Shipping Subsidies – Financial Assistance to Shipyards -Public Revenue

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The Economist

Data di pubblicazione: 10/03/1923

Shipping Subsidies – Financial Assistance to Shipyards -Public Revenue

«The Economist», 10 marzo 1923, pp. 544-545




Turin, February 27



Two Royal Decrees have been issued this month regulating shipping services and shipbuildings, two main causes of huge after-war expenses to the Treasury. Before the war shipping services cost the Italian Exchequer in subsidies 25,980,400 lire for annual voyages of 3,920,469 miles; to which were to be added an annual subsidy to the “Neerland” Company for a bi-monthly call at Genoa of one of its regular lines. The Austro-Hungarian Monarchy paid a subsidy of 13,803,630 kronen to companies now Italianised for a total yearly mileage of 3,760,232. The rise of costs during the war threatened to bankrupt all the companies; so that, after various ex­periments, the State requisitioned subsidised ships, paid all expenses, and received all freights. Companies became mere agents for Exchequer ac­count, and received, in addition to the reimbursement of the current actual expenses, a percentage from 10 to 17 per cent, of freights and other revenue. Although the companies were thus interested in increasing revenues, expenses soon greatly exceeded receipts. The last two financial years closed thus:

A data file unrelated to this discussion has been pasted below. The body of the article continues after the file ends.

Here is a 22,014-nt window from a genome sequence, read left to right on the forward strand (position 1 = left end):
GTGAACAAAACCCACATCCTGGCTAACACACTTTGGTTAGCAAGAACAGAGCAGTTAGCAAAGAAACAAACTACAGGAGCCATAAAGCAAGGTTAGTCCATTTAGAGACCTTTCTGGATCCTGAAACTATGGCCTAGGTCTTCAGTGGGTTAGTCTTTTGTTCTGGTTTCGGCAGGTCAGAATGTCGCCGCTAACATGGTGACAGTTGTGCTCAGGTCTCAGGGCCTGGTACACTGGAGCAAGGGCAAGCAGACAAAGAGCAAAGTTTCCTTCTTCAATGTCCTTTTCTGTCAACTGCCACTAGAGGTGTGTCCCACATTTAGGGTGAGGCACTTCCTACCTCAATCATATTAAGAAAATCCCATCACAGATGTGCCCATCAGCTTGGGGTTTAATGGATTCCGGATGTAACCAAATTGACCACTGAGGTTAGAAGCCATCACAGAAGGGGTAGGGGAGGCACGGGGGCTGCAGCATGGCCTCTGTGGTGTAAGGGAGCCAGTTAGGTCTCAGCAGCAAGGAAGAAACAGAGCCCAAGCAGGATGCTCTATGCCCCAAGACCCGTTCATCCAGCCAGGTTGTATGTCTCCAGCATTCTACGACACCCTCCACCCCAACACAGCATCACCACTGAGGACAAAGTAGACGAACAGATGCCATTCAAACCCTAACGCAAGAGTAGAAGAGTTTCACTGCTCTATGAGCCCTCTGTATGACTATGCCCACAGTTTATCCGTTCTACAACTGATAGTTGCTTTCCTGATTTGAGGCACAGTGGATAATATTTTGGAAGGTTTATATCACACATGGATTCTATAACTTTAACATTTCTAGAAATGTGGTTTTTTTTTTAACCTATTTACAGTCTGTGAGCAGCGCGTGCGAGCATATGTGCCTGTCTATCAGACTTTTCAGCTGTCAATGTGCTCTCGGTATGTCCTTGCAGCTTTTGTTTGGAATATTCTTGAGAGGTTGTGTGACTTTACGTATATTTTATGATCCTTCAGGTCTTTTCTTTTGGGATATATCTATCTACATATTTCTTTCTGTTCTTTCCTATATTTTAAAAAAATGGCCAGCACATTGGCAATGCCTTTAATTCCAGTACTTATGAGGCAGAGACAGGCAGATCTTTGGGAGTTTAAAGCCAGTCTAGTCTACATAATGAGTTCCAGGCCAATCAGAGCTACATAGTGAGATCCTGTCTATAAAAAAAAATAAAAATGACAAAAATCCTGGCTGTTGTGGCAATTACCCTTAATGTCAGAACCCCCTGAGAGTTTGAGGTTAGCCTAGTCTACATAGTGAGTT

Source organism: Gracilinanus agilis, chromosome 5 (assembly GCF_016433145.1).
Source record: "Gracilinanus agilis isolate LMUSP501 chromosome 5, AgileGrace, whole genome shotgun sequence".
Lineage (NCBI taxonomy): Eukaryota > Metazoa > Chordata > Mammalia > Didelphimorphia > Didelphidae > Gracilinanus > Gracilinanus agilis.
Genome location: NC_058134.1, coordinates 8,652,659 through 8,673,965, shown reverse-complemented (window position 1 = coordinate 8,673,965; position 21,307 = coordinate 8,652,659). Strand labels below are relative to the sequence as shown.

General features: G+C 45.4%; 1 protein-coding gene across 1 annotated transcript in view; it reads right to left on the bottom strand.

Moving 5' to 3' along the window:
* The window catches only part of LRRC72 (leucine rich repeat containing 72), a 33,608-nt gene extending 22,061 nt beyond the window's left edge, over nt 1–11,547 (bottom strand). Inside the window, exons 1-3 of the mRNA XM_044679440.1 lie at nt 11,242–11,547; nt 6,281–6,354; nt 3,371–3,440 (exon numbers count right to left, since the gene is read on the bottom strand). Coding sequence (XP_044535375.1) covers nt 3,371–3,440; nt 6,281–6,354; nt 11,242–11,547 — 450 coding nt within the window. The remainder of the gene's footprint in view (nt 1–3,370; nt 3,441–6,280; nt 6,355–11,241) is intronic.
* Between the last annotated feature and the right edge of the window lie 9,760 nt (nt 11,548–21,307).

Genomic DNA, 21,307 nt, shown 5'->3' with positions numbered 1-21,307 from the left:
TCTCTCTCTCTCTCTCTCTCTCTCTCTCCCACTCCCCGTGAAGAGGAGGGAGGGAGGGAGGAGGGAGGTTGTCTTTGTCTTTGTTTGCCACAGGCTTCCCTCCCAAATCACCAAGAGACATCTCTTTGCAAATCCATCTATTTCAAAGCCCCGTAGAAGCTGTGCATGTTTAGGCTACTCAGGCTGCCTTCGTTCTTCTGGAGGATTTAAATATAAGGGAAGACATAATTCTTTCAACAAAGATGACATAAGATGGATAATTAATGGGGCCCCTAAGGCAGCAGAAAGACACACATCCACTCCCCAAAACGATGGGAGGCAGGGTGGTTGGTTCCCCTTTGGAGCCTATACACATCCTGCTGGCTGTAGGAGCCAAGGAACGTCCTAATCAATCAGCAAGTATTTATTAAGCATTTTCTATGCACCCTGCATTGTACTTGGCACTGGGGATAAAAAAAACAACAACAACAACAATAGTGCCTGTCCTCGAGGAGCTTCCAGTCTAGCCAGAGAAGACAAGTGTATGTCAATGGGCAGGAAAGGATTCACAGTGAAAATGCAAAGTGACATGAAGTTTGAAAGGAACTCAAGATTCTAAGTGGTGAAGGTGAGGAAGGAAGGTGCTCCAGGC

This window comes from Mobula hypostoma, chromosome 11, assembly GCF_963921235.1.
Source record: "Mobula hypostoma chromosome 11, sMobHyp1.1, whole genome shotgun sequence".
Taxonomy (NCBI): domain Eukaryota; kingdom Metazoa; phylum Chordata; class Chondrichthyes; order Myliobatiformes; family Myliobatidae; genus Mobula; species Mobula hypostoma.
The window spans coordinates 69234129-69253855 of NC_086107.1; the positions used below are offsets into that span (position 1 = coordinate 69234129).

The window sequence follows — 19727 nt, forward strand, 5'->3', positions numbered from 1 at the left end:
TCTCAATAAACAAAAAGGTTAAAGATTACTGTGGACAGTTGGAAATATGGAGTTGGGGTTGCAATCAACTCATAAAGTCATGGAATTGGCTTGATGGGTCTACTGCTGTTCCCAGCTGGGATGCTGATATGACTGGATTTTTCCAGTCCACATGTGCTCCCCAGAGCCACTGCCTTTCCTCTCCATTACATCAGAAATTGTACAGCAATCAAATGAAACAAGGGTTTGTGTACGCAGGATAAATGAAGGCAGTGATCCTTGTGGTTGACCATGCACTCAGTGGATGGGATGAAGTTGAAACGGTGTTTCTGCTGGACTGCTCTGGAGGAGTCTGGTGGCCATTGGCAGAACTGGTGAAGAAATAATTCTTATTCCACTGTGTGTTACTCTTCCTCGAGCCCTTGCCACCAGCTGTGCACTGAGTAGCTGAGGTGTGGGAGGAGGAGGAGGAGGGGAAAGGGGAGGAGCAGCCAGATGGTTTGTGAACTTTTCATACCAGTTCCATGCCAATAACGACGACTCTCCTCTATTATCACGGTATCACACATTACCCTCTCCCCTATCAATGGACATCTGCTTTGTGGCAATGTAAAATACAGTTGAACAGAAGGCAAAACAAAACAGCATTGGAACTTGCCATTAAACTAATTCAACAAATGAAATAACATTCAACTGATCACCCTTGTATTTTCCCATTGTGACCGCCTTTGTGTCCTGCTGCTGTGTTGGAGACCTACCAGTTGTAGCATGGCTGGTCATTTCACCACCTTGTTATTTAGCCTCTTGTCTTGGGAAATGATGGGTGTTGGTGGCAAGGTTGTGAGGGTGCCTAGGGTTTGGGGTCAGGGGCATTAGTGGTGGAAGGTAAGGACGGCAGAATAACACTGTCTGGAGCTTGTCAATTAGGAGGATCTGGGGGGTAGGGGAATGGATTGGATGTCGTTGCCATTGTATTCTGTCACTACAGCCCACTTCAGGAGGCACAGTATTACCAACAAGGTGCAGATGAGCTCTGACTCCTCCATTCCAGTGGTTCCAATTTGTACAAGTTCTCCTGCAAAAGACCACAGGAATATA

Loss Miln. Lire



Miln. Lire

Italian services





Ex Austro-Hungarian services







273 1





For the current financial year 1922-23 the loss was estimated at 160 million lire for Italian services, and 140 for ex-Austro-Hungarian services, making a total loss of 300 million lire. The late Cabinet had made plans for returning to the old system of definite subsidies; the present Cabinet has carried this out. In virtue of agreements with the several companies (18 in all), the State will pay, as from January 1, 1923, an annual total subsidy of 147,290,000 lire for a total mileage of 3,522,820 miles. Of these 2,029,802 miles are said to relate to lines between the Continent and Italian Isles and colonies and other similar postal lines, while 1,493,018 miles relate to commerce. It is very difficult to say whether the cost to the Exchequer, especially of the commercial lines (postal lines are naturally to be run at loss), will be compensated by indirect advantages to the public. Where figures bearing on the question are available they make us doubtful. On the Genoa-Bombay line passengers were 3,478 in 1910-11, and after going to a maximum of 5,484 in 1912-13 relapsed to 3,014 in 1920-21. Goods carried at the same dates were 53,214, 63,290, and 41,355 tons. Not very good figures for justifying the huge subsidy paid by the State for the apparent purpose of promoting trade between Italy and India.



Another Decree regulates the difficult matter of encouragement to shipbuilding. Before the war there existed in Italy 10 shipyards, with a maximum building productivity of 80,000 tons yearly. The union of new provinces (Trieste and Istria and Litoral) added to this number six ex-Austro-Hungarian shipyards, some of them very good. Unfortunately, the after-war fever and some injudicious encouragement given by the Government added to the said number 11 other new shipyards. The productivity of all these old and new shipyards together can be now estimated at 250,000 tons yearly. The offer of new ships is thus much in excess of the maximum demand on the part of Italian shipowners, which, including demand from abroad, is well below 200,000 tons.